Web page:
Turmeric is heralded for its antioxidant, anti-inflammatory, and antimicrobial properties. More specifically, the bioactive compounds in turmeric (such as curcumin) have been noted to increase the activity and expression of PPARγ, which helps limit inflammation and oxidative stress.
FYI, increased levels of systemic inflammation and oxidative stress are known associates of insulin resistance and other cardiometabolic conditions.
The age-old culinary staple and healing agent also has been found to modulate the activity of GSH and SOD enzymes active, which supports the body’s production of natural antioxidants, such as glutathione and superoxide dismutase. This ultimately helps neutralize free radicals.
Turmeric (and its primary bioactive, curcurmin) have been studied across a wide range of applications and found to benefit[8,9,10]:
- Joint health
- Cognitive function
- Inflammatory markers
- Muscle soreness
- Pain (meaning it helps reduce feelings of pain)
- Immune function
- Markers of cardiovascular well-being (such as triglycerides and cholesterol)
Known far and wide for its tongue-tingling effects, cayenne pepper is a staple of Louisiana cooking, particularly in the southern regions of the state.
In addition to the flavor and heat it imbues in culinary concoctions, cayenne pepper also possesses several activities that are of particular interest to those looking to support cardiometabolic health and lose weight.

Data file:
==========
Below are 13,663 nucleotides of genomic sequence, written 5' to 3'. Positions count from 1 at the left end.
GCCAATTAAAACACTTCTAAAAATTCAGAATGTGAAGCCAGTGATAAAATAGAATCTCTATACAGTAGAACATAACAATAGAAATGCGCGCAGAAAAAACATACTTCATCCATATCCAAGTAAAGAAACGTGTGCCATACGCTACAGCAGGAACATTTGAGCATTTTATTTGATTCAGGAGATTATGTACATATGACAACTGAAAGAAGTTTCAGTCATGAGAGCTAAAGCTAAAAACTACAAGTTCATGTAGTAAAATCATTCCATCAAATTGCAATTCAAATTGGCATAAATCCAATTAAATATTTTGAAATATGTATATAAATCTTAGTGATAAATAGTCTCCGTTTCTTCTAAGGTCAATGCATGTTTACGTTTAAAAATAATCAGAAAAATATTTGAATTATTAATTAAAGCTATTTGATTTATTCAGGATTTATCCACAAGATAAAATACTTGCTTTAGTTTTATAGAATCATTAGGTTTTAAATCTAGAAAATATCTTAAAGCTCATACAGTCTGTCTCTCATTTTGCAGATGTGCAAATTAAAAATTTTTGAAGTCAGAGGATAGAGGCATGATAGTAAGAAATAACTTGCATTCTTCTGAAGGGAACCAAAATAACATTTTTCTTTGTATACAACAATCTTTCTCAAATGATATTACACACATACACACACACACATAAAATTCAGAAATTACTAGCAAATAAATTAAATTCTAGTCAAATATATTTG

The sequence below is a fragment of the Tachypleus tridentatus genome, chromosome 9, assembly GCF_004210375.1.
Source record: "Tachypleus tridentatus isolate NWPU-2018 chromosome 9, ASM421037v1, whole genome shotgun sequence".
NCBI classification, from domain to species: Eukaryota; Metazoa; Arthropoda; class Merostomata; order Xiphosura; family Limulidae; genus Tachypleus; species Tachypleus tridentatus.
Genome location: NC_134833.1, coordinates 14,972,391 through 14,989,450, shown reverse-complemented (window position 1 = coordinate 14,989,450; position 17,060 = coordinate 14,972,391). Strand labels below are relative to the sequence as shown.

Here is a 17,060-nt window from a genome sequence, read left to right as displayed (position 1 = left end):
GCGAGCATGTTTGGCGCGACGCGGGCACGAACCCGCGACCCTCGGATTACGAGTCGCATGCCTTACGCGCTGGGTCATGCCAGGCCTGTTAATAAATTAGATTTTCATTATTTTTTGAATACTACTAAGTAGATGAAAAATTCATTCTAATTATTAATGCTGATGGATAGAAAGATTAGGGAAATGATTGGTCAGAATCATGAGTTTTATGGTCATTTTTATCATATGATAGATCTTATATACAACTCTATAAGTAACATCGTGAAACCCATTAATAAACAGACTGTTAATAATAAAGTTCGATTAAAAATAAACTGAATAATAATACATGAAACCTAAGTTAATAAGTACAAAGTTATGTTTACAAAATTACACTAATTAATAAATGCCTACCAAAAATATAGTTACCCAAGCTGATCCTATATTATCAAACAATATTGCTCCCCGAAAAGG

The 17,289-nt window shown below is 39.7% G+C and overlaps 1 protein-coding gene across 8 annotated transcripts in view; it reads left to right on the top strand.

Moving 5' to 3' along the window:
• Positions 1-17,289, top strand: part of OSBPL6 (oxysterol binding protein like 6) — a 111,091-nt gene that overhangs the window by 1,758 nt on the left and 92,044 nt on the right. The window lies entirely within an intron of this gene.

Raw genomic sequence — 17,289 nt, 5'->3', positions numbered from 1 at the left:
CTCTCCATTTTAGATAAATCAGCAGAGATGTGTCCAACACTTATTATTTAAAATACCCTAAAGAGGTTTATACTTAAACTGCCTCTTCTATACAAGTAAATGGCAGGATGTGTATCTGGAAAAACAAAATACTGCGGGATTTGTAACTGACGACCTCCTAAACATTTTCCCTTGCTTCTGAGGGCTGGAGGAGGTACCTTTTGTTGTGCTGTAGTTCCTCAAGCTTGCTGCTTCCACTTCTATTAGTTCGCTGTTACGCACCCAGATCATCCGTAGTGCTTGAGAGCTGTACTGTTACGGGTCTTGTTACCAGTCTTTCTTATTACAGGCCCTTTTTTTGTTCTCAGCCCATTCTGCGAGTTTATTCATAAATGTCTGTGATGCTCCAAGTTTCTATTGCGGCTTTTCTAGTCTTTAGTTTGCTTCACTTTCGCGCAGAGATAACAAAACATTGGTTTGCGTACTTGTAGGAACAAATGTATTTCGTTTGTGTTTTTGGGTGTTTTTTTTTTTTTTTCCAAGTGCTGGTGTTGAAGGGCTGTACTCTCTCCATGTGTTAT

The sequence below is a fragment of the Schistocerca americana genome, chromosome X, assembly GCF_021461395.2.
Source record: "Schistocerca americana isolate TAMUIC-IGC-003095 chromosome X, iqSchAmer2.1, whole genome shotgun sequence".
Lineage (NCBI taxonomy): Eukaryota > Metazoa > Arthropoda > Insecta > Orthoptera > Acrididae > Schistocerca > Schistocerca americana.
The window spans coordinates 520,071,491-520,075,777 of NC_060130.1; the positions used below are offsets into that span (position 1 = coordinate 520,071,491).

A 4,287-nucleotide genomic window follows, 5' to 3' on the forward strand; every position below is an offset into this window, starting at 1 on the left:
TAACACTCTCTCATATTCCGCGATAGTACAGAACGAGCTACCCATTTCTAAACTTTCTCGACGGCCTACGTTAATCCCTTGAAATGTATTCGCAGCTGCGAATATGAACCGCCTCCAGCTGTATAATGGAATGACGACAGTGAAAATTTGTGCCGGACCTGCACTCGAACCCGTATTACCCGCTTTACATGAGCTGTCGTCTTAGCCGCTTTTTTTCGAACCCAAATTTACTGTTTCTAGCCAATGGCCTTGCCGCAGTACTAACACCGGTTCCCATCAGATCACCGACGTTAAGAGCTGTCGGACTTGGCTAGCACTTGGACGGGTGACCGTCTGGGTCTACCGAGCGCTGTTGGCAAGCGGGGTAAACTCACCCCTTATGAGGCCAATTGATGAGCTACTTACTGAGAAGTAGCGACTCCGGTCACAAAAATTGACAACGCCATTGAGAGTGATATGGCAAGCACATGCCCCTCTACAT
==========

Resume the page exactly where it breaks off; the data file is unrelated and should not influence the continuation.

For starters, cayenne pepper (as well as other chile peppers) contain the fiery alkaloid, capsaicin, which has been noted to[11,12,13]
- Boost metabolism
- Support weight loss
- Relieve feelings of pain
- Improve athletic performance
- Lower blood sugar levels
- Reduce appetite (and therefore calorie intake)
Other research also suggests that capsaicin may offer anti-inflammatory and antioxidant properties.
Besides capsaicin, cayenne pepper also contains other beneficial compounds, including:
- Vitamin C
Each of these may help protect against cellular damage caused by oxidative stress.[Hamed M, Kalita D, Bartolo ME, Jayanty SS. Capsaicinoids, Polyphenols and Antioxidant Activities of Capsicum annuum: Comparative Study of the Effect of Ripening Stage and Cooking Methods. Antioxidants (Basel). 2019;8(9):364. Published 2019 Sep 2. doi:10.3390/antiox8090364]
What Are the Benefits of Kickstart?
The ingredients in Kickstart have a long history of use and are renowned for the beneficial properties, including:
- Gut health
- Immune support
- Weight loss
- Blood sugar management
- Appetite suppression
- Joint Support
- Cognitive Function
How to Use Kickstart
Kickstart contains NO stimulants and can be taken any time of day -- morning, noon, or night.
Personally, we enjoy mixing a serving of Kickstart with Organic Greens and Reds Superfoods in 10 oz of water and sipping it first thing in the morning.
But, if you train first thing in the morning, or embrace the intermittent fasting lifestyle, then you can enjoy this superfood health and wellness drink any other time during the day!
- Rahimlou M, Yari Z, Hekmatdoost A, Alavian SM, Keshavarz SA. Ginger Supplementation in Nonalcoholic Fatty Liver Disease: A Randomized, Double-Blind, Placebo-Controlled Pilot Study. Hepat Mon. 2016;16(1):e34897. Published 2016 Jan 23. doi:10.5812/hepatmon.34897